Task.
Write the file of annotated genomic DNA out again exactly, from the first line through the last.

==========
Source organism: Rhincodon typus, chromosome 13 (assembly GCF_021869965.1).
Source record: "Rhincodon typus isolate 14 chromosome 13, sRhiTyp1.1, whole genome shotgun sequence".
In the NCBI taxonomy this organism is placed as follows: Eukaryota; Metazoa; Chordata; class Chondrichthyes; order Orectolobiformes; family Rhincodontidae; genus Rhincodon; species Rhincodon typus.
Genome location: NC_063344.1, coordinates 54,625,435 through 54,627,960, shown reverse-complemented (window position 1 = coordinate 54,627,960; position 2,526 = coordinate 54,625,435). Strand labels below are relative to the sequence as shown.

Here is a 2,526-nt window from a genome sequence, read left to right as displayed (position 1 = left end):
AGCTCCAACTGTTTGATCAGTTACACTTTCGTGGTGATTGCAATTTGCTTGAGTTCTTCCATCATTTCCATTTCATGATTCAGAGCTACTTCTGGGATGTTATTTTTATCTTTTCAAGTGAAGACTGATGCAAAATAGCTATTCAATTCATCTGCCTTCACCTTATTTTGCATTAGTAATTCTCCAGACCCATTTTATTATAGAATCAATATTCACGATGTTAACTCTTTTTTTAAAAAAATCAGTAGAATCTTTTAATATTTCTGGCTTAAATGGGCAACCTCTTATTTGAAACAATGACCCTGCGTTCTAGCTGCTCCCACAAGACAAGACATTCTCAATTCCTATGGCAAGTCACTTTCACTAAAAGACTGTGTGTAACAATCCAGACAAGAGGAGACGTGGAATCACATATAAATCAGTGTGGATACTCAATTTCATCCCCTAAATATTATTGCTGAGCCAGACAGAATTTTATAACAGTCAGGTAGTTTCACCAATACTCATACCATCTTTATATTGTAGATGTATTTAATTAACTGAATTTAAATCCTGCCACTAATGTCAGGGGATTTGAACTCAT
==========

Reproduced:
Source organism: Rhincodon typus, chromosome 13 (assembly GCF_021869965.1).
Source record: "Rhincodon typus isolate 14 chromosome 13, sRhiTyp1.1, whole genome shotgun sequence".
In the NCBI taxonomy this organism is placed as follows: Eukaryota; Metazoa; Chordata; class Chondrichthyes; order Orectolobiformes; family Rhincodontidae; genus Rhincodon; species Rhincodon typus.
Genome location: NC_063344.1, coordinates 54,625,435 through 54,627,960, shown reverse-complemented (window position 1 = coordinate 54,627,960; position 2,526 = coordinate 54,625,435). Strand labels below are relative to the sequence as shown.

Here is a 2,526-nt window from a genome sequence, read left to right as displayed (position 1 = left end):
AGCTCCAACTGTTTGATCAGTTACACTTTCGTGGTGATTGCAATTTGCTTGAGTTCTTCCATCATTTCCATTTCATGATTCAGAGCTACTTCTGGGATGTTATTTTTATCTTTTCAAGTGAAGACTGATGCAAAATAGCTATTCAATTCATCTGCCTTCACCTTATTTTGCATTAGTAATTCTCCAGACCCATTTTATTATAGAATCAATATTCACGATGTTAACTCTTTTTTTAAAAAAATCAGTAGAATCTTTTAATATTTCTGGCTTAAATGGGCAACCTCTTATTTGAAACAATGACCCTGCGTTCTAGCTGCTCCCACAAGACAAGACATTCTCAATTCCTATGGCAAGTCACTTTCACTAAAAGACTGTGTGTAACAATCCAGACAAGAGGAGACGTGGAATCACATATAAATCAGTGTGGATACTCAATTTCATCCCCTAAATATTATTGCTGAGCCAGACAGAATTTTATAACAGTCAGGTAGTTTCACCAATACTCATACCATCTTTATATTGTAGATGTATTTAATTAACTGAATTTAAATCCTGCCACTAATGTCAGGGGATTTGAACTCAT